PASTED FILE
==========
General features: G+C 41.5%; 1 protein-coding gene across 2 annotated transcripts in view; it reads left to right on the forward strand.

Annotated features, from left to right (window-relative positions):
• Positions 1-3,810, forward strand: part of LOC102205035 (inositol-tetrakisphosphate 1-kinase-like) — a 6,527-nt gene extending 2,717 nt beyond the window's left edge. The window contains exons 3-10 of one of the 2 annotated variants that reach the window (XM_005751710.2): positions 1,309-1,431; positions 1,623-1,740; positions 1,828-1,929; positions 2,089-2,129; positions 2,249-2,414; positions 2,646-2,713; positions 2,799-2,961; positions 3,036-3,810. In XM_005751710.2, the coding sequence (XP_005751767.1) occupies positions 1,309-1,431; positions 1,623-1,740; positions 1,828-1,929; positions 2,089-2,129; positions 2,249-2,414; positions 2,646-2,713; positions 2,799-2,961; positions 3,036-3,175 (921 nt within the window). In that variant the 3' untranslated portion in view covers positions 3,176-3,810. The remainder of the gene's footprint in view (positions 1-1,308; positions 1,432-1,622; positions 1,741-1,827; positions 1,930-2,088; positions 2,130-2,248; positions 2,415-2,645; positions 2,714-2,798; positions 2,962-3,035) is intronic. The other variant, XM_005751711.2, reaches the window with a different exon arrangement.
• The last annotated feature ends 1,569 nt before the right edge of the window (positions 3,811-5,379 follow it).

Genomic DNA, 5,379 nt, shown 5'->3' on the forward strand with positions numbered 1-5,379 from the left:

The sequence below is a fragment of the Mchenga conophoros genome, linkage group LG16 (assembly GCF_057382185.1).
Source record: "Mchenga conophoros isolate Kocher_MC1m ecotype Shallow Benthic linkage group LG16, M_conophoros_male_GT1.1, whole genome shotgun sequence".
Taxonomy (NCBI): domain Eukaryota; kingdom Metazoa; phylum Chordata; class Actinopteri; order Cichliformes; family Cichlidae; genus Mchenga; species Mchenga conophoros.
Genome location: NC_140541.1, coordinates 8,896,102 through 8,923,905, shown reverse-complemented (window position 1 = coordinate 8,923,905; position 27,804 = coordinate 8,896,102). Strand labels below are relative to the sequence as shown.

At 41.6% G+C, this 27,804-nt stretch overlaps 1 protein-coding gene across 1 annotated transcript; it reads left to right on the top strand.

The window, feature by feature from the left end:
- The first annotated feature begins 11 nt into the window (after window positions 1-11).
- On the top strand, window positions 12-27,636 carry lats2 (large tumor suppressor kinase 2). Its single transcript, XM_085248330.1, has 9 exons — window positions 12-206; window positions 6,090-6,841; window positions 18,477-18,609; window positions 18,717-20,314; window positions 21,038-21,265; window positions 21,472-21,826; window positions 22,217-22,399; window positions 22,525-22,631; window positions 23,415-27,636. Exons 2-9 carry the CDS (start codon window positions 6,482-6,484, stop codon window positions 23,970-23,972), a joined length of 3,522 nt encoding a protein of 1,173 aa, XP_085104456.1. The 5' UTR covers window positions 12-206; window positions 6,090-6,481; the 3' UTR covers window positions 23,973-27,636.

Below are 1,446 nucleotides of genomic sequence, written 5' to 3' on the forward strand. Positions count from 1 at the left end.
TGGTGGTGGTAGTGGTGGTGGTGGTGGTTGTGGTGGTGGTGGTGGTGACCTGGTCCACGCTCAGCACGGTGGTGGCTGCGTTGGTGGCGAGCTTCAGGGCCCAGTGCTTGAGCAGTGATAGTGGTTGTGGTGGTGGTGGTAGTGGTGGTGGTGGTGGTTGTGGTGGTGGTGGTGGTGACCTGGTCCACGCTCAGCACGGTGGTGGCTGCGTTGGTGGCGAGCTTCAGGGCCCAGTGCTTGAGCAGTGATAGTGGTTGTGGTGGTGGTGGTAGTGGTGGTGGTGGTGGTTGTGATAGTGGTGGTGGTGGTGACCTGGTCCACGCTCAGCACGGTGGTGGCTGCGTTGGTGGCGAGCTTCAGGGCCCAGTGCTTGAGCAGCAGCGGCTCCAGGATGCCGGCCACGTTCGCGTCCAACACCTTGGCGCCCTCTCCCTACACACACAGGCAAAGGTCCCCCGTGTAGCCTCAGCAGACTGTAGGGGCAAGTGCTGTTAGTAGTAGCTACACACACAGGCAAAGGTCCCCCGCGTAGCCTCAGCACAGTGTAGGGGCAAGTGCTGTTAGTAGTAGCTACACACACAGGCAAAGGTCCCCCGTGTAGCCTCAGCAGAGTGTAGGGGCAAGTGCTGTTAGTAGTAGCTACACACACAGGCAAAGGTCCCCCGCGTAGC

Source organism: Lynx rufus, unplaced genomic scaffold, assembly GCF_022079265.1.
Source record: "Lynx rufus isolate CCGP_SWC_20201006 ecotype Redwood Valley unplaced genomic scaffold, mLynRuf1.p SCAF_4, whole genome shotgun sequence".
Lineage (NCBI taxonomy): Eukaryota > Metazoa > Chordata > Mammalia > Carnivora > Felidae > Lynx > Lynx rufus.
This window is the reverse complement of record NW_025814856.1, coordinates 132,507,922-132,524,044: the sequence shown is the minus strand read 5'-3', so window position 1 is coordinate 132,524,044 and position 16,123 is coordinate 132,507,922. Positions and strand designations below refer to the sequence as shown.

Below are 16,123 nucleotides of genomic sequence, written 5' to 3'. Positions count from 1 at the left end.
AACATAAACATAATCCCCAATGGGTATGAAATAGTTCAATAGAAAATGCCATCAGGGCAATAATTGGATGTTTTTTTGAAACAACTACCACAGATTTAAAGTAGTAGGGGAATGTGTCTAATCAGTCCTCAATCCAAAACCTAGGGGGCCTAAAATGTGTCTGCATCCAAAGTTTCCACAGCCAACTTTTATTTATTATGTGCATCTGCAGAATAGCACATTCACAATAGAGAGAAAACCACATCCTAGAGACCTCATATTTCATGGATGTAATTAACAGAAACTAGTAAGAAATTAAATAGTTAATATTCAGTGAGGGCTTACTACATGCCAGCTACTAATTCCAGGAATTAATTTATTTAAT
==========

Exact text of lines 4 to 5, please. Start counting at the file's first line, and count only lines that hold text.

• The last annotated feature ends 1,569 nt before the right edge of the window (positions 3,811-5,379 follow it).

Genomic DNA, 5,379 nt, shown 5'->3' on the forward strand with positions numbered 1-5,379 from the left: